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Install prerequisites for Watson services
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You won’t need the Watson services until you start using them, but you should install them now so that you’re ready to use them later. Create the package that allows your application to make REST calls: projwatson > pip install requests Install the Watson developer cloud SDK: projwatson > pip install watson-developer-cloud Create a runtime.txt file. Its contents must specify the Python version that you want on Bluemix. The sample file for this lab contains this version: python-3.4.3 Create a requirements.txt file to tell Bluemix which package prerequisites to install for your application:projwatson> pip freeze > requirements.txt The sample file for this lab contains these requirements:Django==1.8.5 requests==2.8.1 watson-developer-cloud==0.1.9 Your project directory should look something like this:   Set up application logging. You might prefer to use application logging rather than print commands. By using Python logging, you can keep all logging statements in the code and control how much information is logged. a. Edit the settings.py file, which is in the projwatson\projwatson folder b. Add the code from one of the following two options to the settings.py file. Both options do the same thing: they set the application level logging. You can set log levels to DEBUG, INFO, WARNING, ERROR, or CRITICAL. Option 1: Works with Python 2 and Python 3 import logging logging.basicConfig( format='%(asctime)s:%(name)s:%(levelname)s:%(message)s', datefmt='%m/%d/%Y %I:%M:%S', level=logging.DEBUG) Option 2: Works with Python 3, is the more flexible, and the recommended option when you use Python 3LOGGING = { 'version': 1, 'disable_existing_loggers': False, 'formatters': { 'ourFormatter': { 'format': '%(asctime)s:%(name)s:%(levelname)s:%(message)s', 'datefmt': '%m/%d/%Y %I:%M:%S', }, }, 'handlers': { 'theConsole': { 'class': 'logging.StreamHandler', 'formatter': 'ourFormatter', }, }, 'root': { 'level': 'DEBUG', 'handlers': ['theConsole'], }, }
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Create the application shell
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In this section, you’ll use the Watson Language Translation service to detect the language. This simple use case will show you how to get started with the watson-developer-cloud Python SDK. In your Django project, create a new application named watsonlanguage: projwatson > python manage.py startapp watsonlanguage Register the application in the settings.py file:# Application definition INSTALLED_APPS = ( 'django.contrib.admin', 'django.contrib.auth', 'django.contrib.contenttypes', 'django.contrib.sessions', 'django.contrib.messages', 'django.contrib.staticfiles', 'watsonlanguage', )   Edit the project level urls.py file. A best practice is not to overload the project-level urls.py file routing table. Instead, application patterns should point to an application-level urls.py file, which allows applications to be reused across projects. Add in a URL pattern for your new watsonlanguage application:urlpatterns = [ url(r'^wl/', include('watsonlanguage.urls', namespace="watsonlang")), url(r'^admin/', include(admin.site.urls)), ] The r'^wl' specifies the URL pattern, that is, URLs with \wl\ relate to the application for which the routing table can be found in include('watsonlanguage.urls'). < Because the project urls.py file is now pointing to an application-level urls.py file, you need to create the application-level file.   Inside the watsonlanguage application directory, create a new urls.py file.   Edit that file to add patterns for your first application page:from django.conf.urls import include, url from .views import wl urlpatterns = [ url(r'^lang$', wl.index, name='langhome'), ] When you open the web page /wl/lang, Django will look for an index function in the file views/wl.py file.   Create a views subdirectory. In the views directory, create an empty __init__.py file and a wl.py file.   Add the following code to the wl.py file: # -*- coding: utf-8 -*- from django.shortcuts import render from django import forms import logging logger = logging.getLogger(__name__)   class Form_language(forms.Form):   txtdata = forms.CharField(required=True, label="Text to Process", widget=forms.Textarea)   def index(request):   allinfo = {}   form = None    if request.POST:     form = Form_language(request.POST)     if form.is_valid():       data = form.cleaned_data['txtdata']...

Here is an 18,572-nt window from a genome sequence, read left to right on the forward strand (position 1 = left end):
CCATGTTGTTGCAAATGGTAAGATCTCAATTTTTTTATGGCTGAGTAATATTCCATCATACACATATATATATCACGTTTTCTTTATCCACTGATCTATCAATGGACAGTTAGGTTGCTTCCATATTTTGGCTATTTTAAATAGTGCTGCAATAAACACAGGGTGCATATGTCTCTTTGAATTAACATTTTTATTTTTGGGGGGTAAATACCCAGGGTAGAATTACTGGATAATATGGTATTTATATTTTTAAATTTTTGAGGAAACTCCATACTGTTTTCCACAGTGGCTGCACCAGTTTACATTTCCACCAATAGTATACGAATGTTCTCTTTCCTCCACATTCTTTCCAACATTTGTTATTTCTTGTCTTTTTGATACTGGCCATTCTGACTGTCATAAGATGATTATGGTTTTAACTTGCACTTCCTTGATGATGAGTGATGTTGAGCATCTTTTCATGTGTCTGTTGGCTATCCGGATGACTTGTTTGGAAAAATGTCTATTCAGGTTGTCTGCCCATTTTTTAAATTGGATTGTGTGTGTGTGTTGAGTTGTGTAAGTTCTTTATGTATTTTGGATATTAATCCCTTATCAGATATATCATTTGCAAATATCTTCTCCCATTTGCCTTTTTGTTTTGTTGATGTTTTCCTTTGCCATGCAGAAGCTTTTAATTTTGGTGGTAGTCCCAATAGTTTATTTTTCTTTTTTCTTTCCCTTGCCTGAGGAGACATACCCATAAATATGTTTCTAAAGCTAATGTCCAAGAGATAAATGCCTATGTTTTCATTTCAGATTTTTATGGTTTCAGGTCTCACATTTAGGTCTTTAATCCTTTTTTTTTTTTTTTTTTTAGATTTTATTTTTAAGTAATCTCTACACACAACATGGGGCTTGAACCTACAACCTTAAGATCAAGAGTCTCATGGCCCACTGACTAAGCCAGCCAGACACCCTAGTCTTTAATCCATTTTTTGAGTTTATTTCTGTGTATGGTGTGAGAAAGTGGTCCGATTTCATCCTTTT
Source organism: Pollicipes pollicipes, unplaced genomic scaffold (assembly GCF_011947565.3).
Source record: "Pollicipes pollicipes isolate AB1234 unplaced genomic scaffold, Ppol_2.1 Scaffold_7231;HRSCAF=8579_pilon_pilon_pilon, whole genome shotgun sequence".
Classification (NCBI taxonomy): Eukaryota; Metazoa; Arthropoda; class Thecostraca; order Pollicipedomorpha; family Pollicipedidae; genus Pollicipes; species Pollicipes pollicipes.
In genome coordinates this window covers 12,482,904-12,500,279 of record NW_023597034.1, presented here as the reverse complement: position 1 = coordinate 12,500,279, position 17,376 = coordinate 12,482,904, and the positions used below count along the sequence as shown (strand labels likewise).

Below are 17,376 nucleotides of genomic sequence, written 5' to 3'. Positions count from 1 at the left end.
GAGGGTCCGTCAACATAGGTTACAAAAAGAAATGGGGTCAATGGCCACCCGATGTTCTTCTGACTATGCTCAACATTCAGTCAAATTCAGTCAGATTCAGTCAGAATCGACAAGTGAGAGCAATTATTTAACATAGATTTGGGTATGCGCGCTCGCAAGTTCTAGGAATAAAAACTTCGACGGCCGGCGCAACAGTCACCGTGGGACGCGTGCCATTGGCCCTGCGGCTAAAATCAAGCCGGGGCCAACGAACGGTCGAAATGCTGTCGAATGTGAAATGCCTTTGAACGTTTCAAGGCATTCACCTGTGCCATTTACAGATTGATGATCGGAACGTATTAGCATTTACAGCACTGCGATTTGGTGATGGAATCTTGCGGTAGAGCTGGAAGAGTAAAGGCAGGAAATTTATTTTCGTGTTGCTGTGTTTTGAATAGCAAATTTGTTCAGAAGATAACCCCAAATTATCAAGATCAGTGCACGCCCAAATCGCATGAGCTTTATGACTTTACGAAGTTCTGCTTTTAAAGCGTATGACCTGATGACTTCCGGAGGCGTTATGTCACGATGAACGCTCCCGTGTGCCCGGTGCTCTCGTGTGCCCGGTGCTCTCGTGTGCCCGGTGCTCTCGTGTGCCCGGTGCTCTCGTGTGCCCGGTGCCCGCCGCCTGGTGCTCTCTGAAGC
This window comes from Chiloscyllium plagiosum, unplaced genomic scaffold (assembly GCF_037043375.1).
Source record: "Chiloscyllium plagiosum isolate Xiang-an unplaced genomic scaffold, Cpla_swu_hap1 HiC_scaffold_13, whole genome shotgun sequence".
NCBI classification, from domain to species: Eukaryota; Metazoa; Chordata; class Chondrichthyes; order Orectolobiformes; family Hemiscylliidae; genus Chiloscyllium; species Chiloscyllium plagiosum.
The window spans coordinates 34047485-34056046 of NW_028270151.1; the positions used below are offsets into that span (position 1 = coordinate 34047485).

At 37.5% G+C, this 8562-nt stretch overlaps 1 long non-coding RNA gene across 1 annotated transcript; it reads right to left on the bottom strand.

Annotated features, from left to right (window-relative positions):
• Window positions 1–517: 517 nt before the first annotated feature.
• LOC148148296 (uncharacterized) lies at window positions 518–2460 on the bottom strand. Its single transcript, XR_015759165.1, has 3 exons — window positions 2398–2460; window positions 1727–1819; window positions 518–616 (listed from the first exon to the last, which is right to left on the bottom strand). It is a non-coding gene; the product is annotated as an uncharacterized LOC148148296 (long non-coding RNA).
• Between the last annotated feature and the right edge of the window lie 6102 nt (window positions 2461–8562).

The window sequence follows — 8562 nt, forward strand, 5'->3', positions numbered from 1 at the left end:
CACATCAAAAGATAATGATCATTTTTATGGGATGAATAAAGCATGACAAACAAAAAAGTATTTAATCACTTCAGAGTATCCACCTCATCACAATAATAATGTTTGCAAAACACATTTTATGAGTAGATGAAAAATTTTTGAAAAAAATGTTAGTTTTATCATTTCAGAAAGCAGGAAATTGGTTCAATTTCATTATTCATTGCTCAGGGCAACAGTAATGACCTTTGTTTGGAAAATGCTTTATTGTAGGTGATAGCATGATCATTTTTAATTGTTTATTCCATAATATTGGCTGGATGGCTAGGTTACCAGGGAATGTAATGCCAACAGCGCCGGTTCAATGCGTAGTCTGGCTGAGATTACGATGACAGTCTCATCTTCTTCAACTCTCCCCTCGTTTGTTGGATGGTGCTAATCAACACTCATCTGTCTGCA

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Add the Watson service
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You now have your shell application and can add the Watson service. In Bluemix, add or bind the Watson Language Translation service. You don’t need to restart the application for now. Now, you see the service credentials.   In the wl.py file, import the language translation component from the watson_developer_cloud SDK:# -*- coding: utf-8 -*- from django.shortcuts import render from django import forms from watson_developer_cloud import LanguageTranslationV2 as LanguageTranslation from watson_developer_cloud import WatsonException import logging import json The final change is in the placeholder that you created in the wl.py file. Remember to use the service credentials that you got for Bluemix as the language translation user name and password.   Open the wl.ph file and find this code:if form.is_valid():    data = form.cleaned_data['txtdata']    logger.info("Text to be processed is %s " % data)     lang = "TBD"       allinfo['lang'] = lang   Add code that invokes the language detection service after the line lang = “TBD” and before the line allinfo[‘lang’] = lang: lang = "TBD" [Add code here] allinfo['lang'] = lang       if form.is_valid():       data = form.cleaned_data['txtdata']       logger.info("Text to be processed is %s " % data)        lang = "TBD"       try:         language_translation = LanguageTranslation(username='<user>',                                                    password='<pwd>')           langsdetected = language_translation.identify(data)                                                                   logger.info(json.dumps(langsdetected, indent=2))          logger.info(langsdetected["languages"][0]['language'])            logger.info(langsdetected["languages"][0]['confidence'])                 primarylang = langsdetected["languages"][0]['language']         confidence = langsdetected["languages"][0]['confidence']                   lang = "I am %s confident that it is %s" % (confidence, primarylang)       except WatsonException as err:        allinfo['error'] = err;              allinfo['lang'] = lang     else:       allinfo['error'] = "Form is invalid"